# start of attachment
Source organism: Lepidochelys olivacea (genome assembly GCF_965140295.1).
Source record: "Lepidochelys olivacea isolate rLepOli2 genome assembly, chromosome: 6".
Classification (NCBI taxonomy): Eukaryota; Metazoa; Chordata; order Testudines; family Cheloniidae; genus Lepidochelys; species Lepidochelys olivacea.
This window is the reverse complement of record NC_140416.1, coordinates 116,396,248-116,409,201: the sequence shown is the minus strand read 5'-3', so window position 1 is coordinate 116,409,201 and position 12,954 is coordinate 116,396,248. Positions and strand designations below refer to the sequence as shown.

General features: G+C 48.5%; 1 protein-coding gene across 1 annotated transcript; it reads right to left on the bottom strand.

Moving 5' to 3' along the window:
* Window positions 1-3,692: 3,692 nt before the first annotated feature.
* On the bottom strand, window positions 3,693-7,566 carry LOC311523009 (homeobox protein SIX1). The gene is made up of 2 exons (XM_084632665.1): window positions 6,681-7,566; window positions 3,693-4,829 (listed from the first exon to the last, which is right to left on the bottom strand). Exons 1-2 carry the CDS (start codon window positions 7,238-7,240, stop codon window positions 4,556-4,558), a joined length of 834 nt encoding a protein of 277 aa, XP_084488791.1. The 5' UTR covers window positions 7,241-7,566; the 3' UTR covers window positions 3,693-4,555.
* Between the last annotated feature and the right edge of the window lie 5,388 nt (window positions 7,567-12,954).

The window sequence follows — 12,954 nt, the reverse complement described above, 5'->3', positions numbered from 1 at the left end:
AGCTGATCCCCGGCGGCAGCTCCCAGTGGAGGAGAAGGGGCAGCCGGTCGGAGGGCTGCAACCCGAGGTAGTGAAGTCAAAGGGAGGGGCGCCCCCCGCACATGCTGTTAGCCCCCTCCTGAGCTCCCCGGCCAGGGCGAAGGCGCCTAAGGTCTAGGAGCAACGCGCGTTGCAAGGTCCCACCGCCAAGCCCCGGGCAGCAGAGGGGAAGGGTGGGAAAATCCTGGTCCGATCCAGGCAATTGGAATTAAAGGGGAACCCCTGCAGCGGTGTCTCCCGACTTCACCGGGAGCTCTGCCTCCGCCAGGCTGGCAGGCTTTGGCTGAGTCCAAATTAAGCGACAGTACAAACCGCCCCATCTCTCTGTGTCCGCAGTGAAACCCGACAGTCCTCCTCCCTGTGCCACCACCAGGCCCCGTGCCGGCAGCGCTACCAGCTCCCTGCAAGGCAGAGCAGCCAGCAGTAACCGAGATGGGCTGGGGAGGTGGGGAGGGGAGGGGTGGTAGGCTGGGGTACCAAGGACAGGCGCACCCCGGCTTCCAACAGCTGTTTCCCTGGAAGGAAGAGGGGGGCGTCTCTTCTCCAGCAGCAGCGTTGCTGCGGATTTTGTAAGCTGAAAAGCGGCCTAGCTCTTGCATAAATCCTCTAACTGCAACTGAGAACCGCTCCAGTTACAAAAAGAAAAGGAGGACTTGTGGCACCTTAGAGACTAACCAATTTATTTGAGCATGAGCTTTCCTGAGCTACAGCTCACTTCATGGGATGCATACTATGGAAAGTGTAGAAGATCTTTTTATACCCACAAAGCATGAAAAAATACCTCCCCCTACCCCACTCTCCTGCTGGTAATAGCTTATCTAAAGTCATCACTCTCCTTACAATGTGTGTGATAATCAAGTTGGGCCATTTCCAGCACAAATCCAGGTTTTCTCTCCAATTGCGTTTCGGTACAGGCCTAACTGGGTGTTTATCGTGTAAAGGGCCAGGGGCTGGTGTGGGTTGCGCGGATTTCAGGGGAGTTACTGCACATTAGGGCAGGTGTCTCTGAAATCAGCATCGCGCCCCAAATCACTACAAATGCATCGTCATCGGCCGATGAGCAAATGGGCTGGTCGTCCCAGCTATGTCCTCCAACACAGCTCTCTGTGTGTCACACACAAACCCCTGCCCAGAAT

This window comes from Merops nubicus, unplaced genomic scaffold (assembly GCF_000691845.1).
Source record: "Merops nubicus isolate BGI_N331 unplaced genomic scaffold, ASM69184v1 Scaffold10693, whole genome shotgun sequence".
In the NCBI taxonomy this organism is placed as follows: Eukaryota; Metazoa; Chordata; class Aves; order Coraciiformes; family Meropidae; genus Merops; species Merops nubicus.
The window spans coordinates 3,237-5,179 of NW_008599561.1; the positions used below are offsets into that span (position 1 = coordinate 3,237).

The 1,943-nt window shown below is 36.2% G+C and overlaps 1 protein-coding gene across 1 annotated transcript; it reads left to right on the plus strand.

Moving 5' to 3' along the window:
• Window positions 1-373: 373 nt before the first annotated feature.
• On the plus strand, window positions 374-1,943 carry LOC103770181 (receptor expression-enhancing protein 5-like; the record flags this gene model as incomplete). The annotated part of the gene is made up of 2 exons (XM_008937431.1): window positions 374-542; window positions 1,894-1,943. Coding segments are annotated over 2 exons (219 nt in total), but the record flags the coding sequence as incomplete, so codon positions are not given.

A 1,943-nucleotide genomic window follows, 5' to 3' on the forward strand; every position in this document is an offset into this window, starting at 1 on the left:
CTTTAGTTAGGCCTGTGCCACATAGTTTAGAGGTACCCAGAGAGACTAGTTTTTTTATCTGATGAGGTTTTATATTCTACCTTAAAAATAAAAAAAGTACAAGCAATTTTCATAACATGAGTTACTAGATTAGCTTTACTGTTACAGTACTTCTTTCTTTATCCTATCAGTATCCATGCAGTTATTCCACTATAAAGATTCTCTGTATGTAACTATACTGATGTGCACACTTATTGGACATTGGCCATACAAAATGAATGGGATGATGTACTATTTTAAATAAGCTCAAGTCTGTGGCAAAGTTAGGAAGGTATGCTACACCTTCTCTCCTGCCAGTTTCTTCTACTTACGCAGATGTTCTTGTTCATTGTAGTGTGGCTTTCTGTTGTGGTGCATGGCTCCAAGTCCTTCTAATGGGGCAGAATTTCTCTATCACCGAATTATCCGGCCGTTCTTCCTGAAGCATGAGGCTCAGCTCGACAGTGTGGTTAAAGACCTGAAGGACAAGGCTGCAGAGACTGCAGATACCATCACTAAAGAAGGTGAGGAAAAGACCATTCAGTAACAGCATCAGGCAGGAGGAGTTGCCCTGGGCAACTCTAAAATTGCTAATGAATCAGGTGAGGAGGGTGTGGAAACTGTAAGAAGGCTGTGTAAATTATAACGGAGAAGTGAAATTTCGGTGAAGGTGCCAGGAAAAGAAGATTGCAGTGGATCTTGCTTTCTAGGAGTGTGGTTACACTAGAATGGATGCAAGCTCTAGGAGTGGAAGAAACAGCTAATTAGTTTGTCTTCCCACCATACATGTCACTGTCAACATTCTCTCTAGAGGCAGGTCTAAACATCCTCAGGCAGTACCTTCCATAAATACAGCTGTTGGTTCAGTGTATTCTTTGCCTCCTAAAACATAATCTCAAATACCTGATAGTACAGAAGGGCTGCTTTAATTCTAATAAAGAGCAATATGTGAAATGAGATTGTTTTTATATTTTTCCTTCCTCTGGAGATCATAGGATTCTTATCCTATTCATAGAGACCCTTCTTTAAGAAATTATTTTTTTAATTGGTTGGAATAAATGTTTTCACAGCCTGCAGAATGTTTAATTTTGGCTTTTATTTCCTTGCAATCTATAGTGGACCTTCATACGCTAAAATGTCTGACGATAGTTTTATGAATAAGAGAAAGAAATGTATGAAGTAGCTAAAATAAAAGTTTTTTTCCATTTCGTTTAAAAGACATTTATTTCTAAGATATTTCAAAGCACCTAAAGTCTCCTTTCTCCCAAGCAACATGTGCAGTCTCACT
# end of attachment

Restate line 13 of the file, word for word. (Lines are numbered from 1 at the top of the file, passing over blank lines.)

Source record: "Merops nubicus isolate BGI_N331 unplaced genomic scaffold, ASM69184v1 Scaffold10693, whole genome shotgun sequence".